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Monday, March 3, 2014

Review: The Square (2013)

* * * *

Director: Jehane Noujaim

Jehane Noujaim's The Square is a remarkable documentary for numerous reasons, not least of which is that it manages to chart the increasingly complex progress of a revolution over the course of two years. Focusing on a handful of revolutionaries as they cycle through periods of anger, hope, disappointment, and back again, the film is as much about action as it is about the durability of spirit. There are no clean victories depicted in the film - each victory or loss leads into a new battle - but the desire for change, and for voices to finally be heard, is the continuous and powerful thread that runs from one end of the film to the other. Through its use of handheld footage which sometimes depicts scenes of unspeakable brutality, The Square offers a front row seat to a revolution.

The Square begins in 2011 with Egyptians gathering en mass in Tahrir Square in demonstration against Hosni Mubarak, Egypt's President from 1981 to 2011. Among the demonstrators are Ahmed, a young idealist whose frustrations sometimes get the better of him, Magdy, a member of the Muslim Brotherhood who, despite his political affiliation, believes that people must think for themselves rather than blindly take orders, and Khalid, a British-Egyptian actor who, as depicted by the film, becomes a bridge between what's happening on the ground in Egypt and the international media. The occupation of Tahrir Square results, eventually, in the resignation of Mubarak and the withdrawal of protesters from the Square, a decision which many will come to regret once they see how little has changed between the old regime and the new one. The face of corruption has been removed, but not the corruption itself, and so more demonstrations take place, this time more violent as it pits the revolutionaries against the military junta. In its aftermath, elections take place and the Muslim Brotherhood takes power with Mohamed Morsi declared President.

The conflict between members of the Muslim Brotherhood and revolutionaries who are not associated with the group becomes an increasing focus of the film. From the perspective of the non-members portrayed in The Square, the Muslim Brotherhood is an opportunistic association which hijacked the revolution for its own ends and made backdoor deals with the military to the detriment of everyone else. Ahmed is particularly vocal in expressing this view, bringing him into conflict with Magdy and other Muslim Brotherhood members, sometimes devolving into screaming matches in the street. Unlike Mubarak, Morsi's tenure in power is relatively brief, as demonstrators once again take to the streets (in even larger number than against Mubarak) to force his resignation. As the film ends, the new dictator removed and an interim President installed, the subjects of the film seem optimistic about the future, though Noujaim is quick to remind the audience of the costs incurred in getting to this point, and the fact that the fight isn't over yet.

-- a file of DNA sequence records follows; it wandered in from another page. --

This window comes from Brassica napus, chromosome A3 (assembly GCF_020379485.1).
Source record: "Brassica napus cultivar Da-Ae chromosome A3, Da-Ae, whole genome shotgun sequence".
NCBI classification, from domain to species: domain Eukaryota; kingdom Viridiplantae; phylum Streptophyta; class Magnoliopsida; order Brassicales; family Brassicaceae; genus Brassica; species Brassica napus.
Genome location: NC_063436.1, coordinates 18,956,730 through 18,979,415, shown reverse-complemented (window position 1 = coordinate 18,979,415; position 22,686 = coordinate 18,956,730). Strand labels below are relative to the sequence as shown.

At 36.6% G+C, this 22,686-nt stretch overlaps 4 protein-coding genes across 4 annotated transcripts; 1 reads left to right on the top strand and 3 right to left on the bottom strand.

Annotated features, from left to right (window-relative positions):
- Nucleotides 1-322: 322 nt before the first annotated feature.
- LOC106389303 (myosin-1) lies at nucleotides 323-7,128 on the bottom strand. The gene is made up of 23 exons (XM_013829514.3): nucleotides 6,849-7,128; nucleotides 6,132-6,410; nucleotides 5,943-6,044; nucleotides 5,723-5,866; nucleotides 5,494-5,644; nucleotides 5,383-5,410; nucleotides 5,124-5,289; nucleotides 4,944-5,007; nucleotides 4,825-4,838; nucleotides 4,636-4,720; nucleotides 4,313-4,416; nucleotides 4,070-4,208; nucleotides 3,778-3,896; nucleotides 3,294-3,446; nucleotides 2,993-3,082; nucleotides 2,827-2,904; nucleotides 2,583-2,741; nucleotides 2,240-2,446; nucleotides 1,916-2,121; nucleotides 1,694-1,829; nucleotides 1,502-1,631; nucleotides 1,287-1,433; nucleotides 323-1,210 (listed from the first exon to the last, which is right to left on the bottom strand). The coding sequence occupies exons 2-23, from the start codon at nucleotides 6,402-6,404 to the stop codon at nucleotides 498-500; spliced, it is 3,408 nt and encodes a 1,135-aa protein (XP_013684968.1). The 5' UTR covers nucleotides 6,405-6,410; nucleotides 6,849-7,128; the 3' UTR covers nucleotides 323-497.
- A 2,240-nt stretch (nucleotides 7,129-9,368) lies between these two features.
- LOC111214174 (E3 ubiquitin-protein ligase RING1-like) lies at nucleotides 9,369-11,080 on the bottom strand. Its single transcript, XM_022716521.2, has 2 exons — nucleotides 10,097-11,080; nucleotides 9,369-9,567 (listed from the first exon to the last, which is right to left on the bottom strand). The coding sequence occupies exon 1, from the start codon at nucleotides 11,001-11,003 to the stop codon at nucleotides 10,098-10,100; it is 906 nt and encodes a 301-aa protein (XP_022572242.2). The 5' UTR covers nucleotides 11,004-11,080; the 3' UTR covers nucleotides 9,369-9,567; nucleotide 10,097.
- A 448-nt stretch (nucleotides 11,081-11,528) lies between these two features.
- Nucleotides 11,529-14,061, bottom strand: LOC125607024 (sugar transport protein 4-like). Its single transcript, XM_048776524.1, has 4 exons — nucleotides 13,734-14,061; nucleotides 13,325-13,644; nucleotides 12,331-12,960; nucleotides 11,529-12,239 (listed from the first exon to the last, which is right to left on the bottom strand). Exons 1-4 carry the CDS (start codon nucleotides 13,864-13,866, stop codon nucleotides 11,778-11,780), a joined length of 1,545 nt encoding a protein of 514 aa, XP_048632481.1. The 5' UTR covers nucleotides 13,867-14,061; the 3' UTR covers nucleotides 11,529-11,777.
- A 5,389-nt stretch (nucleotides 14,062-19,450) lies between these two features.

The Square is not for the faint of heart, as it contains a number of horrifying images from clashes between demonstrators and the military, and the aftermath of those clashes. Although the film occasionally views events from a distance in order to capture the sheer magnitude of what is happening (overhead shots which show the crowds demonstrating against first Mubarek and then Morsi are staggering to behold), for the most part the film is right in the thick of things, the images sometimes blurry as the camera person flees scenes of escalating violence. It's an intense and harrowing experience to watch this film, to see the suffering and scars left in the wake of these events with such brutal immediacy. That sense of immediacy is probably the film's greatest strength, pushing it forward through the multiple phases of its story.

It should be said that The Square is very narrow in its focus, providing a picture of recent events in Egypt and not the whole picture. The film does not, for example, touch on the sexual assaults which took place during protests in Tahrir Square, nor does it expend much time providing context to the tensions between the Muslim Brotherhood and the rest of the population. However, the limited nature of The Square's focus can perhaps be forgiven since it's ultimately less about a thorough examination and analysis of events than it is about the feelings that drive certain people to participate in those events, and about the idealism that allows those people to carry on even in the face of violence and intimidation. The trio of men who provide the bulk of the film's perspective are compelling narrators, each of whom has distinct point-of-view and a particular experience of the events, and though the film may have benefited by broadening its scope by spending more time with any of the women who appear briefly throughout this accounting (particularly Aida Elkashef who, like the men, is in the thick of the demonstrations depicted in the film), The Square is nevertheless a powerful piece of filmmaking.

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